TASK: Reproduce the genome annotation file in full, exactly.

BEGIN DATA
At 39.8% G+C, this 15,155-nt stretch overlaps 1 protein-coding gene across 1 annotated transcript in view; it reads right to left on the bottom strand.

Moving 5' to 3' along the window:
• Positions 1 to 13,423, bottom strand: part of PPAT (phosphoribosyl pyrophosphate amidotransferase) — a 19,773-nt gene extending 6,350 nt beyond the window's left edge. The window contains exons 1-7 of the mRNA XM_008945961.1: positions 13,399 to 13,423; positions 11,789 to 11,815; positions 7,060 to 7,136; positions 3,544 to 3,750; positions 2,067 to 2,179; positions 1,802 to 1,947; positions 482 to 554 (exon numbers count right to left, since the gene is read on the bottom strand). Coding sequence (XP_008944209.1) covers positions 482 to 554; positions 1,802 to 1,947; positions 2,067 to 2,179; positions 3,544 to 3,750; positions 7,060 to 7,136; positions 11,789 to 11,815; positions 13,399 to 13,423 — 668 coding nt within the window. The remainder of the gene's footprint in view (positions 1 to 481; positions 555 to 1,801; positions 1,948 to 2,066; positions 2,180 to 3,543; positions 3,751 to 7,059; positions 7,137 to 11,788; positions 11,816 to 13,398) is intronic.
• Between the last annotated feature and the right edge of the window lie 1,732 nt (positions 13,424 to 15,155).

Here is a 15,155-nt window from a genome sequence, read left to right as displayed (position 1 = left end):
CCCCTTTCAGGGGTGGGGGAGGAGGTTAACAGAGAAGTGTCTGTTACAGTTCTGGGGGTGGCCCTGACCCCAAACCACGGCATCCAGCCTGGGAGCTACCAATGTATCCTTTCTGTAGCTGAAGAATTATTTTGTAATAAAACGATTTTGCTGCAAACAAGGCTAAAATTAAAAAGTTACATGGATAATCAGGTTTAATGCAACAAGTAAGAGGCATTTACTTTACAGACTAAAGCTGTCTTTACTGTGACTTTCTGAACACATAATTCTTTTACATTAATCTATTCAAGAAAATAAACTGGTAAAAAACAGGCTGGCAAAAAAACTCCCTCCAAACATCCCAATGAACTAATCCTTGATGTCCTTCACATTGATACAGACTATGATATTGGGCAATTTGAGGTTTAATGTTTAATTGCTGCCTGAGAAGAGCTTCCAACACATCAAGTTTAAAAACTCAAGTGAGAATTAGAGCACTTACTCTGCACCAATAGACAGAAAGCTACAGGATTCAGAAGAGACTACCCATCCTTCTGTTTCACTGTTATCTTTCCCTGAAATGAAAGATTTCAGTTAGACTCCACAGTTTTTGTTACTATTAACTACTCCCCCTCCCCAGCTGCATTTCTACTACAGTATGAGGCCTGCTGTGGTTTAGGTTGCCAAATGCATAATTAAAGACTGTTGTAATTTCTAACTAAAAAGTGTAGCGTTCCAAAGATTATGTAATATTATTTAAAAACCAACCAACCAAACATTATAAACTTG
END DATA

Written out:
At 39.8% G+C, this 15,155-nt stretch overlaps 1 protein-coding gene across 1 annotated transcript in view; it reads right to left on the bottom strand.

Moving 5' to 3' along the window:
• Positions 1 to 13,423, bottom strand: part of PPAT (phosphoribosyl pyrophosphate amidotransferase) — a 19,773-nt gene extending 6,350 nt beyond the window's left edge. The window contains exons 1-7 of the mRNA XM_008945961.1: positions 13,399 to 13,423; positions 11,789 to 11,815; positions 7,060 to 7,136; positions 3,544 to 3,750; positions 2,067 to 2,179; positions 1,802 to 1,947; positions 482 to 554 (exon numbers count right to left, since the gene is read on the bottom strand). Coding sequence (XP_008944209.1) covers positions 482 to 554; positions 1,802 to 1,947; positions 2,067 to 2,179; positions 3,544 to 3,750; positions 7,060 to 7,136; positions 11,789 to 11,815; positions 13,399 to 13,423 — 668 coding nt within the window. The remainder of the gene's footprint in view (positions 1 to 481; positions 555 to 1,801; positions 1,948 to 2,066; positions 2,180 to 3,543; positions 3,751 to 7,059; positions 7,137 to 11,788; positions 11,816 to 13,398) is intronic.
• Between the last annotated feature and the right edge of the window lie 1,732 nt (positions 13,424 to 15,155).

Here is a 15,155-nt window from a genome sequence, read left to right as displayed (position 1 = left end):
CCCCTTTCAGGGGTGGGGGAGGAGGTTAACAGAGAAGTGTCTGTTACAGTTCTGGGGGTGGCCCTGACCCCAAACCACGGCATCCAGCCTGGGAGCTACCAATGTATCCTTTCTGTAGCTGAAGAATTATTTTGTAATAAAACGATTTTGCTGCAAACAAGGCTAAAATTAAAAAGTTACATGGATAATCAGGTTTAATGCAACAAGTAAGAGGCATTTACTTTACAGACTAAAGCTGTCTTTACTGTGACTTTCTGAACACATAATTCTTTTACATTAATCTATTCAAGAAAATAAACTGGTAAAAAACAGGCTGGCAAAAAAACTCCCTCCAAACATCCCAATGAACTAATCCTTGATGTCCTTCACATTGATACAGACTATGATATTGGGCAATTTGAGGTTTAATGTTTAATTGCTGCCTGAGAAGAGCTTCCAACACATCAAGTTTAAAAACTCAAGTGAGAATTAGAGCACTTACTCTGCACCAATAGACAGAAAGCTACAGGATTCAGAAGAGACTACCCATCCTTCTGTTTCACTGTTATCTTTCCCTGAAATGAAAGATTTCAGTTAGACTCCACAGTTTTTGTTACTATTAACTACTCCCCCTCCCCAGCTGCATTTCTACTACAGTATGAGGCCTGCTGTGGTTTAGGTTGCCAAATGCATAATTAAAGACTGTTGTAATTTCTAACTAAAAAGTGTAGCGTTCCAAAGATTATGTAATATTATTTAAAAACCAACCAACCAAACATTATAAACTTG